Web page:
The government’s decision to force letting agents to complete a preliminary hearing before they apply for a court date for possession is causing substantial delays, a leading evictions specialist has said.
The Review Hearings have been an additional hurdle for agents and landlords since the government reopened the courts for evictions on September 20th.
The official reason for this was to help courts prioritise the most urgent cases, but eviction expert Paul Shamplina also believes it was designed to put another roadblock in the way and deter all but the most determined property owners and managers.
In response, Shamplina’s company Landlord Action has set up a specialist team to help.
The purpose of the new Review Hearing, which is carried out over the phone, is to determine whether the landlord’s case should proceed to a substantive hearing at a later date.
But to determine this, solicitors are required to provide a huge amount of paperwork.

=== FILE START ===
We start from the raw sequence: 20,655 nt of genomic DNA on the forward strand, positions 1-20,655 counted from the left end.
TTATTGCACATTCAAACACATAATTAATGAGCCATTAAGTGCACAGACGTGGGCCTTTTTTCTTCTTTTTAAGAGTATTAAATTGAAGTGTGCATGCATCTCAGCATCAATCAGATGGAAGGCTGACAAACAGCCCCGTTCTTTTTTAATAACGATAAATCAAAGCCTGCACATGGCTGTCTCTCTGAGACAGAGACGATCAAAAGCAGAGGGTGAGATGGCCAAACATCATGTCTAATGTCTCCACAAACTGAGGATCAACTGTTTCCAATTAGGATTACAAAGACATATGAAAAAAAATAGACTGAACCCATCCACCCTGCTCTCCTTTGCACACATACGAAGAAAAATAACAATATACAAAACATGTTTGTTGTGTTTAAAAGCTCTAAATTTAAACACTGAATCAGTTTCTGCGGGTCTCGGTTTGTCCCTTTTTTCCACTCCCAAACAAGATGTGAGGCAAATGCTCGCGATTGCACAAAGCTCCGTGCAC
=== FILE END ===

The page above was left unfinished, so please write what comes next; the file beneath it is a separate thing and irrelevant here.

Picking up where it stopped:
This includes the claims form, particulars of the claim, rent statements for the last two years, daily rate of rent and interest, the tenancy agreement, statements setting out previous attempts to recover arrears and the effects of Covid on both the landlord and tenant.
This bundle must be filed via email and a copy issued to the tenants 14 days prior to the review hearing. If it is not filed, cases can be struck out.
“Whether a case proceeds as priority to a Substantive Hearing will be determined by the evidence submitted prior to the hearing so there is no margin for error,” says Shamplina (pictured).
“We are doing everything we can to minimise this delay but it is unexpected additional work, which then has to replicated for the Substantive Hearing.